On 15 November 2013 03:30, Peter Eisentraut <pete...@gmx.net> wrote:

> A constraint trigger performs the actual checking.

Good, that is consistent with other constraints.

> This is not a performance feature.  It's for things like, this table
> should have at most 10 rows, or all the values in this table must be
> bigger than all the values in that other table.  It's a bit esoteric,
> but it comes up again and again.

While I accept it may never perform well, it needs to perform reasonably well.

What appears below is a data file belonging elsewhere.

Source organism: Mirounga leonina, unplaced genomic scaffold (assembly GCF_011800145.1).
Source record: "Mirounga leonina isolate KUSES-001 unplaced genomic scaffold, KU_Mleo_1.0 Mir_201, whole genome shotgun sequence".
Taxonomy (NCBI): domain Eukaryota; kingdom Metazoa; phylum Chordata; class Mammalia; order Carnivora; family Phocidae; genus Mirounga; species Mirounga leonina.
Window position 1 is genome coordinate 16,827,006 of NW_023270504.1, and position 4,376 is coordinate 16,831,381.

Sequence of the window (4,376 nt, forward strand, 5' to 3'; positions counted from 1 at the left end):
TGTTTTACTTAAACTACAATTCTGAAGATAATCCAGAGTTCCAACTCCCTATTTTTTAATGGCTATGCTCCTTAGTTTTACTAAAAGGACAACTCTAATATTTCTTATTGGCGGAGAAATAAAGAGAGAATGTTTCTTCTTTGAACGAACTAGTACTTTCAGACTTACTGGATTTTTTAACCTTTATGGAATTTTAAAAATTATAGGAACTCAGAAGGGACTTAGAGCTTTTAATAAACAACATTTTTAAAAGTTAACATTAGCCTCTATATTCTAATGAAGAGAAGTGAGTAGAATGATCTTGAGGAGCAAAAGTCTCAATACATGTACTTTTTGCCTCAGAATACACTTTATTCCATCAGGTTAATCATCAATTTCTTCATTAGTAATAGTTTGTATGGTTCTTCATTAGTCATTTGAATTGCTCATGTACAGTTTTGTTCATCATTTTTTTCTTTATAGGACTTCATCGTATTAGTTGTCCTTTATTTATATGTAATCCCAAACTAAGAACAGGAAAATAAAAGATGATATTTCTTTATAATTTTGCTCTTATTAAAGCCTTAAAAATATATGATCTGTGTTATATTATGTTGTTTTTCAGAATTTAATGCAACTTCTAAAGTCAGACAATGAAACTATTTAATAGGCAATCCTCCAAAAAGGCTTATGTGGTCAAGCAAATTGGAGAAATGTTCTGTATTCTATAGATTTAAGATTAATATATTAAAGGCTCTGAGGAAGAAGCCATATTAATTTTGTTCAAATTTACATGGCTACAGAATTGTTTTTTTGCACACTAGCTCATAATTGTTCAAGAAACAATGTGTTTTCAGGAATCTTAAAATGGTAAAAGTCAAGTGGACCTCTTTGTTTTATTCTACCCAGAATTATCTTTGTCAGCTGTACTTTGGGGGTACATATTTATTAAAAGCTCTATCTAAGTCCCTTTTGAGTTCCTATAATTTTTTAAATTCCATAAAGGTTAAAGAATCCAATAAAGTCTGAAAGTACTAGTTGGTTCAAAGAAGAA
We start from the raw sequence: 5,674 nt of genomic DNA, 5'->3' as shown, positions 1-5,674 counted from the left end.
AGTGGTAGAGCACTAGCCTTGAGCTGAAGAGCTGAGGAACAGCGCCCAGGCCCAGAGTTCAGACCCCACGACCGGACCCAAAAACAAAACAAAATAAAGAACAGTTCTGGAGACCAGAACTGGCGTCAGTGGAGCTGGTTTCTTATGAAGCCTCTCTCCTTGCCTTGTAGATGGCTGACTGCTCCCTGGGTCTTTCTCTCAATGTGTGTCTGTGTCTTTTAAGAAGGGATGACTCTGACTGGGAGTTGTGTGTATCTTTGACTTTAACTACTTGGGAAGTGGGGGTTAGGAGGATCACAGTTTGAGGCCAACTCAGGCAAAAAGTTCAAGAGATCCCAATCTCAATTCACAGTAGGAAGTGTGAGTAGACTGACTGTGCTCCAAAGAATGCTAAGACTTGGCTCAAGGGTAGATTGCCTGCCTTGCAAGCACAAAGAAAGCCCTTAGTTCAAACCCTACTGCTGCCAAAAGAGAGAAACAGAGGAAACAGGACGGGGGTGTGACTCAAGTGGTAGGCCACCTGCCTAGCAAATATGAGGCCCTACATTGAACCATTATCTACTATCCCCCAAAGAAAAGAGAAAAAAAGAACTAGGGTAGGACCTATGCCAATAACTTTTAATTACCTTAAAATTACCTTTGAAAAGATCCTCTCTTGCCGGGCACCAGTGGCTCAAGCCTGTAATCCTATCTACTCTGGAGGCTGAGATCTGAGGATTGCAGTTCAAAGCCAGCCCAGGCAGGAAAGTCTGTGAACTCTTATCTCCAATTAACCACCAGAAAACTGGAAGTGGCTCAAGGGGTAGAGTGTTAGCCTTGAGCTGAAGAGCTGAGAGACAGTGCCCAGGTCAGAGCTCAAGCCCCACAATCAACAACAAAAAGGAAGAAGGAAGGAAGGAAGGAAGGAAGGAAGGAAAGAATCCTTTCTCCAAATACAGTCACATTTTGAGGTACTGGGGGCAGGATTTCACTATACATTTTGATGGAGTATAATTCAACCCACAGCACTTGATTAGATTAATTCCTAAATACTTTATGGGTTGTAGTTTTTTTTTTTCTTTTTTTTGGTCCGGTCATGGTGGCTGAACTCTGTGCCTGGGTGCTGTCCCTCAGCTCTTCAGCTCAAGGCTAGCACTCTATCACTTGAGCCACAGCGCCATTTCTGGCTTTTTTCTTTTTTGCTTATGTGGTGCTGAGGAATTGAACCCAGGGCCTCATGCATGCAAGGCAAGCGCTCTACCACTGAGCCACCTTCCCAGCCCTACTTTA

The key use cases for this are

* enforcing "one and only one" relationships
* enforcing quantified relationships like we do in XML: minoccurs and maxoccurs
* enforcing only one sub-type across multiple sub-type tables

So we'd need to get access to the changed rows, rather than
re-executing a huge SQL command that re-checks every row of the table.
That last point will make it unusable for sensible amounts of data.

 Simon Riggs                   http://www.2ndQuadrant.com/
 PostgreSQL Development, 24x7 Support, Training & Services

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